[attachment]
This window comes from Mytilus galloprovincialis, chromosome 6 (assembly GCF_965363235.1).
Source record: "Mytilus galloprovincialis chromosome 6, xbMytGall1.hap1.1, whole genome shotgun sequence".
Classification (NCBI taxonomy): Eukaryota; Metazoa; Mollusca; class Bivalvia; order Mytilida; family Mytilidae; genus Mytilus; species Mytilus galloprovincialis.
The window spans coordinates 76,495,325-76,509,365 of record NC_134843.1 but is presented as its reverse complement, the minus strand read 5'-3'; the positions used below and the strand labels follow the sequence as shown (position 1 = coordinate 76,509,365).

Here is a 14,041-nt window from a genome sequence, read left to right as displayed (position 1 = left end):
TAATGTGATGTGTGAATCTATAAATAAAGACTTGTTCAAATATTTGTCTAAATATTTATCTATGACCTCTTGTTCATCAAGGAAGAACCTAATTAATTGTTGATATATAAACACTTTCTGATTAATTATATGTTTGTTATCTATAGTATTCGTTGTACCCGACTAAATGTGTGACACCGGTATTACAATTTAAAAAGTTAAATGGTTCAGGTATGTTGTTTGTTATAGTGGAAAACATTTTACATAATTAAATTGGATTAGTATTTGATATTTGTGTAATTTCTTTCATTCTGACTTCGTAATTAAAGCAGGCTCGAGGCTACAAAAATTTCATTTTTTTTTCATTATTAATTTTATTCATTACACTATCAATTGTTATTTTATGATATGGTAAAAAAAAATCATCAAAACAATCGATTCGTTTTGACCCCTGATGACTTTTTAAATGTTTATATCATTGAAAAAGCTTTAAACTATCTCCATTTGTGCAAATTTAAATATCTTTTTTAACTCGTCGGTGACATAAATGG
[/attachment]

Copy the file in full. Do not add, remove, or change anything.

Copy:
This window comes from Mytilus galloprovincialis, chromosome 6 (assembly GCF_965363235.1).
Source record: "Mytilus galloprovincialis chromosome 6, xbMytGall1.hap1.1, whole genome shotgun sequence".
Classification (NCBI taxonomy): Eukaryota; Metazoa; Mollusca; class Bivalvia; order Mytilida; family Mytilidae; genus Mytilus; species Mytilus galloprovincialis.
The window spans coordinates 76,495,325-76,509,365 of record NC_134843.1 but is presented as its reverse complement, the minus strand read 5'-3'; the positions used below and the strand labels follow the sequence as shown (position 1 = coordinate 76,509,365).

Here is a 14,041-nt window from a genome sequence, read left to right as displayed (position 1 = left end):
TAATGTGATGTGTGAATCTATAAATAAAGACTTGTTCAAATATTTGTCTAAATATTTATCTATGACCTCTTGTTCATCAAGGAAGAACCTAATTAATTGTTGATATATAAACACTTTCTGATTAATTATATGTTTGTTATCTATAGTATTCGTTGTACCCGACTAAATGTGTGACACCGGTATTACAATTTAAAAAGTTAAATGGTTCAGGTATGTTGTTTGTTATAGTGGAAAACATTTTACATAATTAAATTGGATTAGTATTTGATATTTGTGTAATTTCTTTCATTCTGACTTCGTAATTAAAGCAGGCTCGAGGCTACAAAAATTTCATTTTTTTTTCATTATTAATTTTATTCATTACACTATCAATTGTTATTTTATGATATGGTAAAAAAAAATCATCAAAACAATCGATTCGTTTTGACCCCTGATGACTTTTTAAATGTTTATATCATTGAAAAAGCTTTAAACTATCTCCATTTGTGCAAATTTAAATATCTTTTTTAACTCGTCGGTGACATAAATGG